Blushing bride Julia Roberts told ABC's Diane Sawyer on Monday that she was "born to love" her new husband, cameraman Danny Moder. Speaking about her secret July 4 midnight wedding for the first time, Roberts described Moder, whom she met while filming The Mexican, as "a man among men, unselfish and all-encompassing." Even though the actress has had a rather shaky history in her love life, she told Sawyer, "I hope there are some people who agree that I have done some good, some kind things in my life, but to really ultimately stand fully in a moment of realizing that I was born to love, and to be the wife of, this man."
Roberts also spoke publicly for the first time on her split with actor Benjamin Bratt, who recently married actress Talisa Soto (they are expecting their first child). Roberts said Bratt made his own choices and "all the better because he was unhappy, and he left and moved along and found happiness."
Samuel L. Jackson won't be making a movie with a rapper-turned-actor anytime soon. He commented to the Sacramento Bee that he believes the trend of taking rap singers and making them movie stars is an "aberration." He explained, "I know there's some young actor sitting in New York or L.A. who's spent half of his life learning how to act and sacrificing to learn his craft but isn't going to get his opportunity...because of some actor who's been created."
Andy Garcia is poised to join Ashley Judd and Samuel L. Jackson (and no rap singers in sight) in Paramount's Blackout. The Hollywood Reporter describes the film as a female-driven gritty thriller in which a police detective (Judd) investigating a murder finds her past lovers dying around her. Garcia would play a fellow colleague and potential love interest. He just shouldn't get too close.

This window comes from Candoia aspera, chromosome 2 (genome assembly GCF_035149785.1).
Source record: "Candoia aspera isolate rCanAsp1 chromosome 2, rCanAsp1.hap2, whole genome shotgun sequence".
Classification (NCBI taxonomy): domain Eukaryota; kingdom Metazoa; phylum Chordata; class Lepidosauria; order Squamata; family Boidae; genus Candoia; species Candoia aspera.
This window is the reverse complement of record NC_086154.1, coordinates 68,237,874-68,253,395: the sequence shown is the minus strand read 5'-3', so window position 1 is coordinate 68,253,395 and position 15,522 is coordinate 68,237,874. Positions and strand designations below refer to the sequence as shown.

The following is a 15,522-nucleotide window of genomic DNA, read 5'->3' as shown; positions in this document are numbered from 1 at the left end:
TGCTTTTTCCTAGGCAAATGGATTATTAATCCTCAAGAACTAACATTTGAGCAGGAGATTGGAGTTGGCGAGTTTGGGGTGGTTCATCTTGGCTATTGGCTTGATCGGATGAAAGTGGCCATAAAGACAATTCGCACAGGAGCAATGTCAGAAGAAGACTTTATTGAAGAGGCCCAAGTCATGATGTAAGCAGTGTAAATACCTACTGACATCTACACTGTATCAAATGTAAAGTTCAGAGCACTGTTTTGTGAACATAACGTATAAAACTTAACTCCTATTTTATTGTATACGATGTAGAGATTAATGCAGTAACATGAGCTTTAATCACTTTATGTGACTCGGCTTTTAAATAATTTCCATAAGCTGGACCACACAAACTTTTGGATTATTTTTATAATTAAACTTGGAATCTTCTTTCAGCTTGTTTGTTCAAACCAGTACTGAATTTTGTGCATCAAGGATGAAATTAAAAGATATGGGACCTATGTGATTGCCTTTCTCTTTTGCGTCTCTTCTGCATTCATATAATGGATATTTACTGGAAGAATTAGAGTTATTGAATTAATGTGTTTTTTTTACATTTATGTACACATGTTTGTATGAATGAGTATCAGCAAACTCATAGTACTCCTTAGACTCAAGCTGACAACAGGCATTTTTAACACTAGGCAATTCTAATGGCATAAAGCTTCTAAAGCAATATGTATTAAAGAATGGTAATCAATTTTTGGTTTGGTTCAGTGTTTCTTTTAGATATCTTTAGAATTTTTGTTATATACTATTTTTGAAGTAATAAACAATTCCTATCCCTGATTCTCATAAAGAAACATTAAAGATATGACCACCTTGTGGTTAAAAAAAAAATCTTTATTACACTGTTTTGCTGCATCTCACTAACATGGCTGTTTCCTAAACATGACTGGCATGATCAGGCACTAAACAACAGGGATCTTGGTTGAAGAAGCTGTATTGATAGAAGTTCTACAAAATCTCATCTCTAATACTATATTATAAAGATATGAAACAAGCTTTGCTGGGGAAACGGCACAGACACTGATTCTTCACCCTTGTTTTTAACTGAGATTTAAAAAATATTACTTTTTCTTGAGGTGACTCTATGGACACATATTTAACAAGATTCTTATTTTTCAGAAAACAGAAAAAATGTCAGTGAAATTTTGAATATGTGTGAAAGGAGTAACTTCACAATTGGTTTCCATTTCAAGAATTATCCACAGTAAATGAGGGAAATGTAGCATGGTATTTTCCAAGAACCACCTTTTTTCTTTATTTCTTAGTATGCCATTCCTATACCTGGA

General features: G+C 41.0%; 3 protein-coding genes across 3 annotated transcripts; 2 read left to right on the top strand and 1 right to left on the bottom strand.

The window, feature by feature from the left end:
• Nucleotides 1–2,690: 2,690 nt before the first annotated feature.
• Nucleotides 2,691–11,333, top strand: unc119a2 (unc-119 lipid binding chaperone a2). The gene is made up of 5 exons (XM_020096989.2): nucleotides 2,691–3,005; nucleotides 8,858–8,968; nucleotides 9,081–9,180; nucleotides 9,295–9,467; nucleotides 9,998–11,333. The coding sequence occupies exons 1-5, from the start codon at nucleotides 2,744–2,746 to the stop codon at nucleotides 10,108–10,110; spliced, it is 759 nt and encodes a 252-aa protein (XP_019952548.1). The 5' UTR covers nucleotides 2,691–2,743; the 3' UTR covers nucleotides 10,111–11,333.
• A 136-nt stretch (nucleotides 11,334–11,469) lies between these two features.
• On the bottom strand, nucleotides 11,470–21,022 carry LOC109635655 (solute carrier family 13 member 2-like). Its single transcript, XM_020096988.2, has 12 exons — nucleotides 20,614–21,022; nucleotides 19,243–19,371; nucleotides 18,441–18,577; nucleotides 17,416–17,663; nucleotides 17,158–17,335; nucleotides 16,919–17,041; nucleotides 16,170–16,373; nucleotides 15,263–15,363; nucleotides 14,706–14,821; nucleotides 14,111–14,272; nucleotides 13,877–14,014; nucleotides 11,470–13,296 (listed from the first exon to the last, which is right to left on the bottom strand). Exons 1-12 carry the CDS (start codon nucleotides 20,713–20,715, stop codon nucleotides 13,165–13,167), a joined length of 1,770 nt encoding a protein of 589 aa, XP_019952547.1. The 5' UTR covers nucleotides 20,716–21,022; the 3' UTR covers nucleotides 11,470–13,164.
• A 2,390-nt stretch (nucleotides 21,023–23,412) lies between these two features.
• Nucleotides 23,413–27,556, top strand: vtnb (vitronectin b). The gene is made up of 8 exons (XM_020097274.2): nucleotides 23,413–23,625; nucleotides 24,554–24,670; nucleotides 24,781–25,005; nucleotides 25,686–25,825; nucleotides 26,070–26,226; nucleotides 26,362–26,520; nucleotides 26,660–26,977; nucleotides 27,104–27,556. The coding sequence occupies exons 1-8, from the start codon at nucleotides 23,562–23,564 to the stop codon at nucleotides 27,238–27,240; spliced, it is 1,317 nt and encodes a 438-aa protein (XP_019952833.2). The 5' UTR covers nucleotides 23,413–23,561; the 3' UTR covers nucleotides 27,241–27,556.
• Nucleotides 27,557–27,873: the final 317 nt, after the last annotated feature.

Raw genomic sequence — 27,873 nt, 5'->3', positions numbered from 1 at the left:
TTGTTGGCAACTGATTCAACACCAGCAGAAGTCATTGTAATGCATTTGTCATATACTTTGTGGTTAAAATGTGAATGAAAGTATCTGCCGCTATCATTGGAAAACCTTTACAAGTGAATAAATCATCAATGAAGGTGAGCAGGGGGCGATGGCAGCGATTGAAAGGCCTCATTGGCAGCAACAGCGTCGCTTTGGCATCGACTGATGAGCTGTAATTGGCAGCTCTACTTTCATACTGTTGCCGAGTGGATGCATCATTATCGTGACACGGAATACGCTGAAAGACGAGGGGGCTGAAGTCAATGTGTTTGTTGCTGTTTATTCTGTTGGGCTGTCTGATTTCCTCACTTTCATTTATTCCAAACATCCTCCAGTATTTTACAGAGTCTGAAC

Continuing the rap theme, Ja Rule is set to join the sequel The Fast and the Furious 2, reprising his role as street racer Edwin. He'll get more screen time in this go-around, as he co-stars with Paul Walker and Tyrese, two undercover cops who once again hit the street-racing scene to bring down a formidable drug trafficker.
Christina Applegate is in negotiations to star with Ben Affleck in DreamWorks' Surviving Christmas. The project focuses on a rich record executive (Affleck) who, rather than spend the holidays by himself, rents the family who now lives in his old childhood home. Applegate would play the family's well-educated scientist daughter.